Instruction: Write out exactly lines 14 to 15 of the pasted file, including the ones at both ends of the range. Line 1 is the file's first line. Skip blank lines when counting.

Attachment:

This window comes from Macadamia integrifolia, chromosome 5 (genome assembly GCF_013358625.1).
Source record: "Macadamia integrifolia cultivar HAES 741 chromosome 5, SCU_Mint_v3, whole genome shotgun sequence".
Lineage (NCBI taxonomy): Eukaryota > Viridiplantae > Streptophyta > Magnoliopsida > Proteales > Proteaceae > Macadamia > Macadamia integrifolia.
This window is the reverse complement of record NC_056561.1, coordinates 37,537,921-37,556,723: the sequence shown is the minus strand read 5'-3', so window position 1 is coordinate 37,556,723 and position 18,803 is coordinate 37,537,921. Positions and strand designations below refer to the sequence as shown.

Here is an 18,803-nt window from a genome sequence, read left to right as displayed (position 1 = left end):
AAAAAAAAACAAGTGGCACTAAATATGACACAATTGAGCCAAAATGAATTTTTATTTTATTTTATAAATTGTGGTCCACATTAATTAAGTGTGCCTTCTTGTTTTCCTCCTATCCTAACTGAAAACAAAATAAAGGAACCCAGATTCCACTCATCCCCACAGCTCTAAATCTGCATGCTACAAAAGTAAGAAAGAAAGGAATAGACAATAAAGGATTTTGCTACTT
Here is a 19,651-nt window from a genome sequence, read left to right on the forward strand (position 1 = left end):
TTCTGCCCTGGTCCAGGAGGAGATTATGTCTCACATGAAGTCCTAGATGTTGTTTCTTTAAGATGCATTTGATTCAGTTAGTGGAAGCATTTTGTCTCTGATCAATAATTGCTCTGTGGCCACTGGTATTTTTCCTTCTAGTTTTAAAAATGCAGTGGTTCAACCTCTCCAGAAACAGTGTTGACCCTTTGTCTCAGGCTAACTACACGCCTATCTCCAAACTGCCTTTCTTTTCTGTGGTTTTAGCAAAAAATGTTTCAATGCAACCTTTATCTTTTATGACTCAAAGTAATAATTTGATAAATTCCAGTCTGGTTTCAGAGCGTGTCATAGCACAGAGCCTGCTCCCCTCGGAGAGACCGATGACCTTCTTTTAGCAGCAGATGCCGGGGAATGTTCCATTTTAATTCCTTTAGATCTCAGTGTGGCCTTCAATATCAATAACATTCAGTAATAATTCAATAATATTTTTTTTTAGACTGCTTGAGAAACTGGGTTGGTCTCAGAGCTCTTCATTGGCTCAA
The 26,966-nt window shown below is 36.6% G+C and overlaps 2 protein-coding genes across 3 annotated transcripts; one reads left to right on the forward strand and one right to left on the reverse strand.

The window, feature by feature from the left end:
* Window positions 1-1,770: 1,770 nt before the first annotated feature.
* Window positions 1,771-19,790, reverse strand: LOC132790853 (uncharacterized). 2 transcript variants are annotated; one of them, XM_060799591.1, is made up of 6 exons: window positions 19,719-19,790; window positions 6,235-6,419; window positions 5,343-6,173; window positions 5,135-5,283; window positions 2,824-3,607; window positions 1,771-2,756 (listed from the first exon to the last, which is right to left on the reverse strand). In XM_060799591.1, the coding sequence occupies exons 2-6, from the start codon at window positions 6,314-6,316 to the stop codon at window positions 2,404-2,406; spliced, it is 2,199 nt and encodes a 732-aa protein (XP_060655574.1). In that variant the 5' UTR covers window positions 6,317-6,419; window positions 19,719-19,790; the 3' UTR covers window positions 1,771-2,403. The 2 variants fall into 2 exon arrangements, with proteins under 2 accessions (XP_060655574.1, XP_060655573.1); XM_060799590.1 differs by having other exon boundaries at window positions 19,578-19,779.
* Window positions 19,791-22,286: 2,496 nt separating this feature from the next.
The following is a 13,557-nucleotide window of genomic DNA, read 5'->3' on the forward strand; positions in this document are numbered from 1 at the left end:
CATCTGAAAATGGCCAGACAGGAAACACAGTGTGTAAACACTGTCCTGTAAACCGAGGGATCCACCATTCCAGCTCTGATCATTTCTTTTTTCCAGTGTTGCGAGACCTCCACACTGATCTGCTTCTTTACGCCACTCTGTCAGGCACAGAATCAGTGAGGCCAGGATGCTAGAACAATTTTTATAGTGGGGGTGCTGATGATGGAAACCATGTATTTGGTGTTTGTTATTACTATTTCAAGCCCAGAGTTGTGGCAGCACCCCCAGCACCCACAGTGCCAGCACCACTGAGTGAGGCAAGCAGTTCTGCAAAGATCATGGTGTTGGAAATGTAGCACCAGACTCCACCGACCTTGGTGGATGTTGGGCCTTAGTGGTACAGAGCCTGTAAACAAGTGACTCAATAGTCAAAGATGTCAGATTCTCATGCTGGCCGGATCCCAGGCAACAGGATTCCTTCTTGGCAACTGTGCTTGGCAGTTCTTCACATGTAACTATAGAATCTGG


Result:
The following is a 13,557-nucleotide window of genomic DNA, read 5'->3' on the forward strand; positions in this document are numbered from 1 at the left end:
CATCTGAAAATGGCCAGACAGGAAACACAGTGTGTAAACACTGTCCTGTAAACCGAGGGATCCACCATTCCAGCTCTGATCATTTCTTTTTTCCAGTGTTGCGAGACCTCCACACTGATCTGCTTCTTTACGCCACTCTGTCAGGCACAGAATCAGTGAGGCCAGGATGCTAGAACAATTTTTATAGTGGGGGTGCTGATGATGGAAACCATGTATTTGGTGTTTGTTATTACTATTTCAAGCCCAGAGTTGTGGCAGCACCCCCAGCACCCACAGTGCCAGCACCACTGAGTGAGGCAAGCAGTTCTGCAAAGATCATGGTGTTGGAAATGTAGCACCAGACTCCACCGACCTTGGTGGATGTTGGGCCTTAGTGGTACAGAGCCTGTAAACAAGTGACTCAATAGTCAAAGATGTCAGATTCTCATGCTGGCCGGATCCCAGGCAACAGGATTCCTTCTTGGCAACTGTGCTTGGCAGTTCTTCACATGTAACTATAGAATCTGG